1. Crack your damn eggs on a FLAT surface, not the side of a bowl or pan.
2. Never put knives under soapy water EVER. I once saw someone put one in and they sliced their hand pretty deep.
3. Salt your damn pasta water. Salt it liberally. Also don’t add oil to the water unless you want your sauce to slide off your noodles.
4. Toss your hardboiled eggs in an ice water bath right when they’re done to make them peel easier.
5. Don’t cook too hot to speed things up. If the right time and temperature for something is 1 hour at 350 degrees, cooking it at 425 for 35 minutes isn’t a substitute.
6. Even on the Food Network I see chefs cut the top off of bell peppers and then pull out the seeds. Bell peppers are shaped like a cube, just slice from the top down on all 4 sides and you will end up with easily chopable or sliceable pieces. The only time you chop the top off is if you need rings.
7. Thinking you need more salt when the dish just needs an acid like vinegar or citrus.
8. Never add garlic and onions at the same time. Onions take about 8 minutes to sauté and garlic takes about 30 seconds. If you add them together you’re gonna have burnt, bitter garlic.
9. How about simply chopping onions. It’s literally one of the easiest things to do if you use the natural anatomical structure of the onion in your favor. Most people hack it into oblivion, which not only takes much, much longer, but also results in unnecessarily sad-looking onions. Plus it makes you cry.
10. Practice your recipes. Don’t find one risotto you like and never make a different one. Cook 10 different risottos two or three times each over a long period of time. Doing this helps you understand the basics of how to make it and allows you to spot bad recipes, recognize good ones, and improvise without one.
11. Don’t press/squash burger patties down as they cook on the BBQ (you’re just making them drier by squeezing out the juices IMHO).
12. Iodized salt (table salt) is not the same grade as kosher salt. Makes things taste way salty and metallic. Go for either Morton’s kosher salt which is a dense salt or Diamond Crystal which is a lighter flaky salt. And keep the salt in a bowl, makes it easier to just grab a pinch and season whatever you’re cooking with.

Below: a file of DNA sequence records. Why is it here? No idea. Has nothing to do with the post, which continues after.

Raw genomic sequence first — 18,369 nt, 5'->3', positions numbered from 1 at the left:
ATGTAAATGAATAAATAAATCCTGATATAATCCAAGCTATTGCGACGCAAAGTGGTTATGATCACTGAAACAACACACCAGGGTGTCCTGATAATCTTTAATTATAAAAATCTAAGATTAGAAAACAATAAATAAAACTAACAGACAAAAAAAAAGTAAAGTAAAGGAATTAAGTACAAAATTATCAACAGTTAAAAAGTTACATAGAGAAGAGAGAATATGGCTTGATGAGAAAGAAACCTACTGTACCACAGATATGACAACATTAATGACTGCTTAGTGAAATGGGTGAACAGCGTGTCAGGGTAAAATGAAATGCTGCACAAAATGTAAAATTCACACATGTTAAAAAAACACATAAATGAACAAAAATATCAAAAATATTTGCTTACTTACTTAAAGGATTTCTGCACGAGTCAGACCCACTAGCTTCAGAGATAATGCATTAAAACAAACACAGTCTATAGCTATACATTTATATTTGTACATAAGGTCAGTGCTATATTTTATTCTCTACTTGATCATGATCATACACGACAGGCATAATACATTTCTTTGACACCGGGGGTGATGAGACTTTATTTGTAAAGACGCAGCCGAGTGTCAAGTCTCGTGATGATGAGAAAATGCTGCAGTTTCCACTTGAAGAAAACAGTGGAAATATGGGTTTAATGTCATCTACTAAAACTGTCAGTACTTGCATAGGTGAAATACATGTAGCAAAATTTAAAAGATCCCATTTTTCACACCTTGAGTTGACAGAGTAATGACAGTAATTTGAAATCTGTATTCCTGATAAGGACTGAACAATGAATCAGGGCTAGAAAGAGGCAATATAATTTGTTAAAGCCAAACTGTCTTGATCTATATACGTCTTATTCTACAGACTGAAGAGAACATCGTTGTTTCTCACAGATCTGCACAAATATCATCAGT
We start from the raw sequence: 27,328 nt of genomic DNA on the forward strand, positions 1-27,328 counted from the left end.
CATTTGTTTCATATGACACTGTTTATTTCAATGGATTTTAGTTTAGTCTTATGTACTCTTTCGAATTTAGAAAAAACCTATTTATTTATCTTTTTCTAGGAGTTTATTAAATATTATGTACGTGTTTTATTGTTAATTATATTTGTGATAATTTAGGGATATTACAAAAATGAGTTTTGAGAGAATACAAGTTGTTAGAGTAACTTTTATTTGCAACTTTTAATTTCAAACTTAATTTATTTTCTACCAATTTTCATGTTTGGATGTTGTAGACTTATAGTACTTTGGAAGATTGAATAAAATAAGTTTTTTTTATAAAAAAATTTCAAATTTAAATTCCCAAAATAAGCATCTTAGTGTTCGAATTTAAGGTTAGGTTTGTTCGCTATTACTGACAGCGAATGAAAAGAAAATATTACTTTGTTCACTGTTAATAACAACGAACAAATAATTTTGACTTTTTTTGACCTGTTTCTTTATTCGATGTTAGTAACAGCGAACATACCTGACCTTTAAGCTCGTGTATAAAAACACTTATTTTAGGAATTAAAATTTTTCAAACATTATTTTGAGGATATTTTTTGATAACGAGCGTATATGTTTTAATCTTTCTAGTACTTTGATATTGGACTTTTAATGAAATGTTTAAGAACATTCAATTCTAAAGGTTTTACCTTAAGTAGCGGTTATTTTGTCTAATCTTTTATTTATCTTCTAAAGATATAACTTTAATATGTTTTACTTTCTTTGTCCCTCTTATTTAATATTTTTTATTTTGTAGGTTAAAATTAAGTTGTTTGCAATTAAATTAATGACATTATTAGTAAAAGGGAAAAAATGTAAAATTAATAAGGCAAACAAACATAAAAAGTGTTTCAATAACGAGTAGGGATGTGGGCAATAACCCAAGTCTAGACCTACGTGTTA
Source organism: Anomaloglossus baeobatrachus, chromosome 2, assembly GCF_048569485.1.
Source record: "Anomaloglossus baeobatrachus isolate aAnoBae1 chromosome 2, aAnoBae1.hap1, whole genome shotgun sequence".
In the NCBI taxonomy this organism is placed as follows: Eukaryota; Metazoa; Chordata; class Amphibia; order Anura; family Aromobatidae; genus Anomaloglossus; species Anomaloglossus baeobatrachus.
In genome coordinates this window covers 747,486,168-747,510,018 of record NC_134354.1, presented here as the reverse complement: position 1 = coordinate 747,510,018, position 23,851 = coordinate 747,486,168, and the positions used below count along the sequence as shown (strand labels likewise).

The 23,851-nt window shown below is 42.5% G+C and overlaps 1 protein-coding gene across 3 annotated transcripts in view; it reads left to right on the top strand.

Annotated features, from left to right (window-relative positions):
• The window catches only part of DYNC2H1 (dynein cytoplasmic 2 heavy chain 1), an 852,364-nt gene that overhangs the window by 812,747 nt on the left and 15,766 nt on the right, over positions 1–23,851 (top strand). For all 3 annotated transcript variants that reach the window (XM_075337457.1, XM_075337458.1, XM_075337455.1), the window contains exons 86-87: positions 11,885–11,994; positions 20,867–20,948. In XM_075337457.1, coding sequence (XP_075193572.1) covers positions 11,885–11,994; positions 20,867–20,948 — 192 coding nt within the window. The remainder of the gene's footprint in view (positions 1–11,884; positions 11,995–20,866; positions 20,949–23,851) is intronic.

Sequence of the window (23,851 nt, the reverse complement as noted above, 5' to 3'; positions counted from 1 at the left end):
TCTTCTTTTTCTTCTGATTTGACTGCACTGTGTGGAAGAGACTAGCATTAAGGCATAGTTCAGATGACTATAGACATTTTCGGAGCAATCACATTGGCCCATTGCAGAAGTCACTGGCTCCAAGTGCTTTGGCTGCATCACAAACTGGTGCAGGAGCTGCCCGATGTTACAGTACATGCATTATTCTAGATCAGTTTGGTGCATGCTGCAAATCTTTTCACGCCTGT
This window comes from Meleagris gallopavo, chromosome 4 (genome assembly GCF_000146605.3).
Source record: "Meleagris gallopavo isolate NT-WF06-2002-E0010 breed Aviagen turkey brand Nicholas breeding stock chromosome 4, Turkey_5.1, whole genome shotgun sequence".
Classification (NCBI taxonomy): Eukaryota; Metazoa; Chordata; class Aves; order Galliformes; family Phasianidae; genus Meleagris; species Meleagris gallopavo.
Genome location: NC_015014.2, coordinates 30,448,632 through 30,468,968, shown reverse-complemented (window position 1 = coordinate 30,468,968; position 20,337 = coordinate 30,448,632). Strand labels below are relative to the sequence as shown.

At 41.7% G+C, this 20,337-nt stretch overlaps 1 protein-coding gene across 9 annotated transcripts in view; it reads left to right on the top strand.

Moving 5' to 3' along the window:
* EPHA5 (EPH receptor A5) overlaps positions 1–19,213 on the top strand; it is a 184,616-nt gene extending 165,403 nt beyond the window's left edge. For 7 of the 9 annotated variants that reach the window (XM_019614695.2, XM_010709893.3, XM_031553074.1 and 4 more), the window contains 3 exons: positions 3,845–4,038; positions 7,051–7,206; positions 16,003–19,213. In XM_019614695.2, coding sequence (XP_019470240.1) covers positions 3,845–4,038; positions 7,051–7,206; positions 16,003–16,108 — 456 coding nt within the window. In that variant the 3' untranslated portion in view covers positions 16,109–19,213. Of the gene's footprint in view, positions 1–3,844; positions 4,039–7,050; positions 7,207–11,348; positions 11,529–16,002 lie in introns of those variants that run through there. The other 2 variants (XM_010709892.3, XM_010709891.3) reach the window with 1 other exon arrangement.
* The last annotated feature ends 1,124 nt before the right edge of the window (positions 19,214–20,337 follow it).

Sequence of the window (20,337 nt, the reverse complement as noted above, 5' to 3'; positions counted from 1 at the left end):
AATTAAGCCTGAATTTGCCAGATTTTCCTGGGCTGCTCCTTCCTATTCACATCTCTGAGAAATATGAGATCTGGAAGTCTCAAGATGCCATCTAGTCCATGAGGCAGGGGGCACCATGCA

13. Don’t buy tomatoes that are pink and have no smell. Fresh, good heirloom tomatoes should have a distinct smell and be nice and red/solid yellow. The Walmarts and Safeways of the world are selling you these horrific non-tomato tomatoes devoid of flavor and frequently unripe. Don’t do it.
14. When making stir fry or frying food in general, don’t add aromats (ginger, garlic, chili etc) to blisteringly hot oil. Gently fry them first otherwise they burn almost instantly. If this happens your dish will get a burnt/bitter aftertaste that will always show through.
15. Salt should be added at various stages before and during cooking. Not from a shaker at the table after the food is cooked.
16. Don’t put your knives in a drawer. It ruins the edge. A dull knife is a dangerous knife. (Because you can’t slice through the food and you struggle, this results in an injury.)
17. Cover the pan when you’re frying eggs and you get perfect sunny side up.
18. Use fresh lemon, not that crap in the little yellow bottle.
19. There is a really simple rule when cooking a steak: Leave the steak alone. Stop fucking with it. Stop poking and prodding and moving it and flipping it around. Let it cook. Let the heat do what it’s supposed to do. Get to know your heat source and learn to trust it. Almost everybody I know violates this rule.
20. Don’t put raw onions in a casserole or meatloaf and expect them to cook properly.
21. Use a mandolin for all your veg. A good one, not the cheapo plastic ones.
Where it can take a good 45 minutes to matchstick fine dice your carrots, courgette, red onion, garlic, red, green and yellow bell pepper and ginger…. All this will take about 15 minutes with a nice quality mandolin.
Make sure you get a finger guard and use it, and always use the utmost caution with the beast and go slowly until you gain confidence through repeated uses.
Once you’ve mastered the mandolin, your knives won’t leave the butcher block as often as they used to.